This information explains how you can get enough exercise after your cancer treatment. This resource is for cancer survivors who do not currently exercise.
Physical Activity and Exercise
Physical activity is any movement of the body that uses energy. Some of your daily life activities—doing active chores around the house, yard work, walking the dog—are examples.
Exercise is a type of physical activity in which you do body movements that are planned, structured, and repetitive in order to improve or maintain your physical fitness level. To get the health benefits of exercise, include activities that make you breathe harder such as brisk walking, running, dancing, swimming, and playing basketball. Strengthening exercises, such as push-ups and lifting weights, can make your muscles stronger.Back to top
Benefits of Exercise for Cancer Survivors
Exercise may help to:
- Decrease the risk of developing certain cancers, such as breast and colon cancer.
- Lower the risk of cancer recurrence (especially for people with a history of breast and colorectal cancer).
- Improve overall cardiovascular (heart) health.
- Control weight and improve body image.
- Improve quality of life and overall psychological well-being.
- Maintain healthy bones, muscles, and joints.
- Improve the ability to perform activities of daily living and prevent falls.
Recommended Amount of Exercise for Cancer Survivors
Experts recommend the following:
- If you are just starting to exercise, try to get at least 150 minutes (2 hours and 30 minutes, or 30 minutes a day, 5 days a week) of moderate-intensity exercise. The table below gives examples of moderate-intensity exercise.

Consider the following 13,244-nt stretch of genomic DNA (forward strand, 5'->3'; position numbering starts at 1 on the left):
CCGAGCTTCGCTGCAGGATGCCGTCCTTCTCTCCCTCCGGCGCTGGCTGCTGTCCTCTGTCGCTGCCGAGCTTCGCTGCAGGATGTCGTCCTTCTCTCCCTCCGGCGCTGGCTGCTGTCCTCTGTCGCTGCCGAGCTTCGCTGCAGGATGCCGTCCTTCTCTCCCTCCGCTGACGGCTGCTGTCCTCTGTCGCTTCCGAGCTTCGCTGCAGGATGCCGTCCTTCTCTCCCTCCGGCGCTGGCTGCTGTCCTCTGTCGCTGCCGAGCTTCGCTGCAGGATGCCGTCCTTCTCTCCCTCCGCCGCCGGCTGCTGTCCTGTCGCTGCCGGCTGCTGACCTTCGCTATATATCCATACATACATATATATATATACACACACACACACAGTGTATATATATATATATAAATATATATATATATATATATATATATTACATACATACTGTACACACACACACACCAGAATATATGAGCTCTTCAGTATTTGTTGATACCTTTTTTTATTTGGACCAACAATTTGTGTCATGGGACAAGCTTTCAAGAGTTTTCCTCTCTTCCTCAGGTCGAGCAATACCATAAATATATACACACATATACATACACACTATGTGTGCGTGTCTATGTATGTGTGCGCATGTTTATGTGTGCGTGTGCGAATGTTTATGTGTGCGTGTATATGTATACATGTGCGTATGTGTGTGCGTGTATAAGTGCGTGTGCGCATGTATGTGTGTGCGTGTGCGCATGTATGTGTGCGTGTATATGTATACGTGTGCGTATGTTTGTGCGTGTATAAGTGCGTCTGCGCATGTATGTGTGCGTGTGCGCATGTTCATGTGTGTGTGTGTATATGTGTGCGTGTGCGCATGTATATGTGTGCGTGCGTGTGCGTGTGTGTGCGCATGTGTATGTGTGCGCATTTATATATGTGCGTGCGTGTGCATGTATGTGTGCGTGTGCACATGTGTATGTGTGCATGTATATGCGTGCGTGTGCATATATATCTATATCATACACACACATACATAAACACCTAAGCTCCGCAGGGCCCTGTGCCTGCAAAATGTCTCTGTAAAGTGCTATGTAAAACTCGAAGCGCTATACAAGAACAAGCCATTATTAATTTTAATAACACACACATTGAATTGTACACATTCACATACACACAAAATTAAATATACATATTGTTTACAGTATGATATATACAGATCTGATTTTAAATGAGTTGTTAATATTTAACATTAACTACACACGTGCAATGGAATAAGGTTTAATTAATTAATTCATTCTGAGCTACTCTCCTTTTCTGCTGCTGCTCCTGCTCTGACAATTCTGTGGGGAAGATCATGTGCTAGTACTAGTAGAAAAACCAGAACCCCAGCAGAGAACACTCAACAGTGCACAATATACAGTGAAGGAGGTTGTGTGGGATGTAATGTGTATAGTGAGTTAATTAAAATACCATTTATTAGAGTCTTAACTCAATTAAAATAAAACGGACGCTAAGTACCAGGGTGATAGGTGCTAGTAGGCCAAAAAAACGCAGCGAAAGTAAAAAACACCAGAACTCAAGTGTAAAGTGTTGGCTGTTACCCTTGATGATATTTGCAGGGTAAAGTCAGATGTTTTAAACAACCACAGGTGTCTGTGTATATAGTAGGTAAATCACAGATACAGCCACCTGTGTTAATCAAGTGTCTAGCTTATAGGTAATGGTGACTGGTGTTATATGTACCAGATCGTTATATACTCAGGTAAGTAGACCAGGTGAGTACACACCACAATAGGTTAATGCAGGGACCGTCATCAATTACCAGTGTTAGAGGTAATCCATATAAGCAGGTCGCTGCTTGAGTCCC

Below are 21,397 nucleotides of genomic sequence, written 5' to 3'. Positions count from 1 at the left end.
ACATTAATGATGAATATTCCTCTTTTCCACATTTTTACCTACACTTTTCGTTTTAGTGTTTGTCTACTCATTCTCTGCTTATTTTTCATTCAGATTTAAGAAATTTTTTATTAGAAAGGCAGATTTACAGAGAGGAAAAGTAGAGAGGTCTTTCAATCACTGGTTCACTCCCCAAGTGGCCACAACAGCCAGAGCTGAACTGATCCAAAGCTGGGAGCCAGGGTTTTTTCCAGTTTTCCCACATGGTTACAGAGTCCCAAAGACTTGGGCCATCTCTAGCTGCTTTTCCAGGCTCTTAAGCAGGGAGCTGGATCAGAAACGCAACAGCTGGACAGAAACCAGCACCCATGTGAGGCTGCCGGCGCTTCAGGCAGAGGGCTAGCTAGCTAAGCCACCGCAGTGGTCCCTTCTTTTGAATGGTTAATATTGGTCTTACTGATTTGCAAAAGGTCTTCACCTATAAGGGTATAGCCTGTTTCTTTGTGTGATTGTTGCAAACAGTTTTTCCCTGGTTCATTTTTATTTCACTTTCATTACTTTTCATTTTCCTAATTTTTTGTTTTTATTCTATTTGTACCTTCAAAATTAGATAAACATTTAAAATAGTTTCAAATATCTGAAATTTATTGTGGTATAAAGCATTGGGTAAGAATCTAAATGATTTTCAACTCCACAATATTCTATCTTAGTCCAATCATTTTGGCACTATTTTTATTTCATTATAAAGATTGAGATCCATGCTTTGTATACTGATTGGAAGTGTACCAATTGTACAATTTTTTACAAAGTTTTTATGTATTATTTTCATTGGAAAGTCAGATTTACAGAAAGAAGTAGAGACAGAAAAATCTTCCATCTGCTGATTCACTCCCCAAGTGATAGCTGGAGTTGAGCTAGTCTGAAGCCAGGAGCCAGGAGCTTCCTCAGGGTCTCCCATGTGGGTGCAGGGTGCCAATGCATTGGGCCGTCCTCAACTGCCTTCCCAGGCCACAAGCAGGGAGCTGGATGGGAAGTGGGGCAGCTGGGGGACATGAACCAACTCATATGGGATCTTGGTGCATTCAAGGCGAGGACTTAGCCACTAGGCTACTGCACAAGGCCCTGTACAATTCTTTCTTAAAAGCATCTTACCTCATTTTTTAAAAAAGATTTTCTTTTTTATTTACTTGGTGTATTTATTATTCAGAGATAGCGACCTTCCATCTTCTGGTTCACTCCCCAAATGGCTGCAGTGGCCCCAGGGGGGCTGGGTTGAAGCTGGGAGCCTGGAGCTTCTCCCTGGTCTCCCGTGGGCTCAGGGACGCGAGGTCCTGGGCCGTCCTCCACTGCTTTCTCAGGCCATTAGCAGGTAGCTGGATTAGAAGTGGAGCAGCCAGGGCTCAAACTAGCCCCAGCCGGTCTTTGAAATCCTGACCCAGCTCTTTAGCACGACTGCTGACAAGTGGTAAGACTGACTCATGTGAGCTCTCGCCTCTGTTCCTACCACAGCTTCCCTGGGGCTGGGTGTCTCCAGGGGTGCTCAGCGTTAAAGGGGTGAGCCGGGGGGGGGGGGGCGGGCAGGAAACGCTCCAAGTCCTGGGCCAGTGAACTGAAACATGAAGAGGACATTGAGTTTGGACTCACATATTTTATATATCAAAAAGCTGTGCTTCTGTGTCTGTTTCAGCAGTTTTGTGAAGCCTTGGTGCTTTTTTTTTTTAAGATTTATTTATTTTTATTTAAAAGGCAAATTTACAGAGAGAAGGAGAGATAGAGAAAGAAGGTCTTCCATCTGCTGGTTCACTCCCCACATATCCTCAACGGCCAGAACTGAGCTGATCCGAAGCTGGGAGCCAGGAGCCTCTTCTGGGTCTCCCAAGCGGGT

- Two to 3 sessions per week of strength training that includes your major muscle groups. Your major muscle groups are your chest, shoulders, arms, back, abdomen, and legs. Strength training activities include push-ups, sit-ups, using resistance bands, and lifting weights.
- Stretching your major muscle groups 2 to 3 times a week.
Exercise Intensity Levels
|Light-intensity Exercise||Moderate-intensity Exericse||Vigorous-intensity Exercise|
|Leisurely biking||Biking on level ground with hills||Biking faster than 10 miles per hour|
|Slow walking||Brisk walking||Race walking, jogging, running|
|Light housework||Gardening||Aerobics or fast dancing|
|T’ai Chi||Yoga||High intensity yoga or Pilates|
|Playing catch||Doubles tennis||Singles tennis|
|Bowling||Water aerobics||Swimming (fast pace or laps)|
Talk with your oncologist or Survivorship Nurse Practitioner before you start any new exercise plan. They will help you to determine if you have any conditions that may affect which exercises you can do. They may recommend that you get a medical evaluation or meet with a trained exercise specialist, such as a physical therapist, cancer rehabilitation specialist, or certified trainer.
Conditions that may affect what exercises you can do include:
- Unsteady gait (unsteady walk)
- Severe anemia (low red blood cell count)
- Poor bone health or osteoporosis
- Peripheral neuropathy (tingling or numbness in your hands and feet)
- Having an ostomy or central venous catheter (CVC)
- Uncontrolled heart or lung disease
Starting to Exercise
Think about reasons why you have not been exercising. Then try to come up with some ways to get past what is keeping you from getting exercise. For example:
- I haven’t been active in a very long time. Start at a comfortable level and add a little more activity as you go along. Choose something you like to do. Many people find walking helps them get started. Before you know it, you will be doing more each day. Some people also find that getting active with a friend makes it easier to get started.
- I don’t have the time. Start with 10-minute chunks of time a few days a week. Walk during a break. Dance in the living room to your favorite music. It all adds up.